⦁ Gardner, Music in the Castle of Heaven, page 488.

Notwithstanding his contrapuntal creativity, interest in almost radical harmonies, and flights of inventiveness, it took Zelenka much longer to garner musical interest than it did Bach. Zelenka is not a household name in countries outside Czechoslovakia. It was Bedřich Smetana who apparently “rediscovered” Zelenka. He rewrote some scores from the Dresden archives and introduced one of the composer's orchestral suites in Prague's New Town Theatre festivals in 1863.

It was in the twentieth century that interest in Zelenka's music grew, especially since the end of the 1950s. By the late 1960s and early 1970s. all Zelenka's instrumental compositions and selected liturgical music were published in Czechoslovakia. The most important revival involved the presentation of selected compositions by Czech conductor Milan Munclinger and his ensemble Ars Rediviva, between 1958-1960 (three trio sonatas). Sinfonia concertante in 1963 and "Lamentationes Jeremiae prophetae" in 1969. The music of Zelenka is becoming more widely known through recordings by musicians such as Heinz Holliger and Reinhard Goebel.

More than half of Zelenka's works have now been recorded, mostly in the Czech Republic and Germany. recordings include the masses Missa Purificationis, Missa Sanctissimae trinitatis, Missa votiva, Missa Sancti Josephi, and his secular works "Sub olea pacis" and "Il Diamante", mostly performed by new Czech ensembles on original instruments. In honor of Jan Dismas Zelenka, in 1984 "The Autumn Music Festival under Blaník" (Podblanický hudební podzim in Czech) was founded and commemorated with the memorial plaque on his house. Since then, performances of Zelenka's music have regularly taken place in and around his birthplace.

In conclusion, one can adduce reasons why both composers, though not very famous during their life-times, were recognized so differently by posterity. One important factor was the accident of geography: Bach fit into the culture of Germany, which was in the ascendancy in the 19th century. Zelenka’s Bohemia, later Czechoslovakia, did not have the same hegemony. JS Bach’s family and especially CPE copied and compiled his works, the biographers Forkel, Spitta, and composer Mendelssohn nourished the evolving legacy. By the twentieth century Bach was a part of the Western musical canon.2 On the other hand, Zelenka’s ascendancy into the pantheon of great composers has been slower. He has been described as a musical maverick, with a very distinct innovative style. Recordings have so far been by music groups dedicated to historical performance, events associated with him are local and not global. Although at the present time his fame rests on a hard core of devotees rather than a mass following, it is conceivable that his legacy will grow much further in the future.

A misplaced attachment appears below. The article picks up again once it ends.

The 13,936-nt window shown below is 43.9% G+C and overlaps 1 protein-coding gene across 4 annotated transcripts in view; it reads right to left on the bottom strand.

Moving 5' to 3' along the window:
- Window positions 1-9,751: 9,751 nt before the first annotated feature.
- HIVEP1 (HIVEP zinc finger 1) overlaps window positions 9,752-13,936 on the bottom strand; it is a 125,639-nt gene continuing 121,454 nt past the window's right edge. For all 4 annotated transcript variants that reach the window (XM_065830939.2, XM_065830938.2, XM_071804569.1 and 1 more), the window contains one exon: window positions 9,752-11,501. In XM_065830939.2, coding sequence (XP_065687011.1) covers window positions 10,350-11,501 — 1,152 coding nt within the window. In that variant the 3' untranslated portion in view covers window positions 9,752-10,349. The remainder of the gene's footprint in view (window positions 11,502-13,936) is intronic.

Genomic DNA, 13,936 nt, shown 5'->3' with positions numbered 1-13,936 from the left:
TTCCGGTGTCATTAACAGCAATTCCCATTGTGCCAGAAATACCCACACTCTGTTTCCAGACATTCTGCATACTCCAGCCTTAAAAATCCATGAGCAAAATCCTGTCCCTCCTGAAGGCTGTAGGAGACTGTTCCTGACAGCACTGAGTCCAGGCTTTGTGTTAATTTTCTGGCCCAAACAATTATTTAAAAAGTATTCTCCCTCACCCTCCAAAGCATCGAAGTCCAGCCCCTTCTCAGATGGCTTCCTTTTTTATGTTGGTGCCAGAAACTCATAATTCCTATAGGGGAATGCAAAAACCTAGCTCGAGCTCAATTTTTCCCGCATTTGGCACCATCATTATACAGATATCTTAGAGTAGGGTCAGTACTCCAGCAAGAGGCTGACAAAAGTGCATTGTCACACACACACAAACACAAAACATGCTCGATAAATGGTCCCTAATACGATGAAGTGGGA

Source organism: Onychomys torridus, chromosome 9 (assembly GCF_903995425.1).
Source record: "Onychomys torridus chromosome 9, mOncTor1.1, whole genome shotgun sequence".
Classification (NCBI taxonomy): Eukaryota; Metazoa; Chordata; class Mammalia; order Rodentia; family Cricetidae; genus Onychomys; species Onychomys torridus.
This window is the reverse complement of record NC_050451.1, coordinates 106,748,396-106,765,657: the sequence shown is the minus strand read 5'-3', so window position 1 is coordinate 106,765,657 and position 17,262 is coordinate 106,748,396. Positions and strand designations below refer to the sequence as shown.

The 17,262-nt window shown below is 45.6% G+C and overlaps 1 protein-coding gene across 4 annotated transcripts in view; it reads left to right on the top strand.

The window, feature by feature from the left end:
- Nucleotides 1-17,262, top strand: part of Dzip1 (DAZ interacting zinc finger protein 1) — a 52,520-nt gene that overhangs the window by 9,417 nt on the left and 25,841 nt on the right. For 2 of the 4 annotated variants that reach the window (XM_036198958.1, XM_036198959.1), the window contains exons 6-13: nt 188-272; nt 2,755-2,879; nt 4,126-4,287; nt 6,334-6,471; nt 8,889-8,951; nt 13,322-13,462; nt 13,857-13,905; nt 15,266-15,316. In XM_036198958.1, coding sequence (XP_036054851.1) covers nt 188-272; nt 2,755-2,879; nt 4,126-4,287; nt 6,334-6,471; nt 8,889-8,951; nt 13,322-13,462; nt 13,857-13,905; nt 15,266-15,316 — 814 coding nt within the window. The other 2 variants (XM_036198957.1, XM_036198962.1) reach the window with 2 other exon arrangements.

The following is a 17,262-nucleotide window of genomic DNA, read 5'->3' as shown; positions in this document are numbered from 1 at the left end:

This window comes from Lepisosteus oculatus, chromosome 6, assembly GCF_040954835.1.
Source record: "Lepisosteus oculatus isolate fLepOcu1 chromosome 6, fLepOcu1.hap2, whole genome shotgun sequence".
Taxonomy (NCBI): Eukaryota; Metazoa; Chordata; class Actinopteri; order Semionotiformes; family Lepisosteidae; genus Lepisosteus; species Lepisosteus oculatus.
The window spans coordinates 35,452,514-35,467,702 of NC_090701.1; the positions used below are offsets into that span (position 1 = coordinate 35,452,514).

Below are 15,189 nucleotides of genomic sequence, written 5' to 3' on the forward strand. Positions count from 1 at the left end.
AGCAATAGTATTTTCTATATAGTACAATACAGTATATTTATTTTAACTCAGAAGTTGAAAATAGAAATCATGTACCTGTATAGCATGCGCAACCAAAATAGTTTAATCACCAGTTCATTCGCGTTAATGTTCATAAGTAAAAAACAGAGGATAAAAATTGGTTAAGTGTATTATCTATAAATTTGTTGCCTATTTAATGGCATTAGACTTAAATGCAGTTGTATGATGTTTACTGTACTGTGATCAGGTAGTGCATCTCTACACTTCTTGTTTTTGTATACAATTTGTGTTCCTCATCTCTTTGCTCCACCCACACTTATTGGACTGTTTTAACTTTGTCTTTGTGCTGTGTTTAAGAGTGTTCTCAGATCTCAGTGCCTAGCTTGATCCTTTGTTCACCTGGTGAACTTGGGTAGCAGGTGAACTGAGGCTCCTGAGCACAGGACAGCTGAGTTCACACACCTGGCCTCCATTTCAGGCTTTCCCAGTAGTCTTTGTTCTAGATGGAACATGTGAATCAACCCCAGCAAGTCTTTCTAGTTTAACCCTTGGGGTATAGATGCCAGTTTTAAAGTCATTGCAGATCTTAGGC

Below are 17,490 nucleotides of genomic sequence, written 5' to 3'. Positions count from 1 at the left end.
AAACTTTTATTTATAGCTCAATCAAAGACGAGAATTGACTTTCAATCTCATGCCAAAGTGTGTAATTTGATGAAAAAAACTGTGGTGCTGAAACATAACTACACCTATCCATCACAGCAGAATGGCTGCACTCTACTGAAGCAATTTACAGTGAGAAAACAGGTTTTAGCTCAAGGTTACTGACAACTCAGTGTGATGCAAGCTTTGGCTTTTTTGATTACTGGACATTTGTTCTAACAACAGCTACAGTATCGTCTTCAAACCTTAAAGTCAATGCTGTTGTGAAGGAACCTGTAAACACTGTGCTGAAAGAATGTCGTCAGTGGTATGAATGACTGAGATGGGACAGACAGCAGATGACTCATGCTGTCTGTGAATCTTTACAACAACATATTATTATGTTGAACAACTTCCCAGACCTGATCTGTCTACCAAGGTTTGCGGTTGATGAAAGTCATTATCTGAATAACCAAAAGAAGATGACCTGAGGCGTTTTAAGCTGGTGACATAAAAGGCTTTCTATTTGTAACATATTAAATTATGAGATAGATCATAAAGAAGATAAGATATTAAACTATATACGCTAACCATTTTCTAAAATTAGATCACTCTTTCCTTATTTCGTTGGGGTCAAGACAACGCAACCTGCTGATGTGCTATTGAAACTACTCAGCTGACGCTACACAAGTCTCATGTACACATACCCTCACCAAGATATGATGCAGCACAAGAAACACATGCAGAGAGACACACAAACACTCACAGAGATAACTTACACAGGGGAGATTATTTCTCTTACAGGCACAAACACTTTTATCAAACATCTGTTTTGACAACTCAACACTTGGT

Discography:

Selected Bibliography:


Gardiner, John Eliot. Music in the Castle of Heaven: A Portrait of Johann Sebastian Bach. Allen Lane Books: Division of Penguin. London, 2013.

Randel, Don Michael. The Harvard Dictionary of Music. Cambridge MA, and London, 1996.

Schweitzer, Albert. J.S. Bach. The MacMillan Company. New York. Reprinted 1952.

Wolff, Christopher. The World of the Bach Cantatas. W.W. Norton. New York and London, 1995.

*This article, which has been retitled and revised, was first published in the November 2018 CAMMAC Toronto Region Newsletter,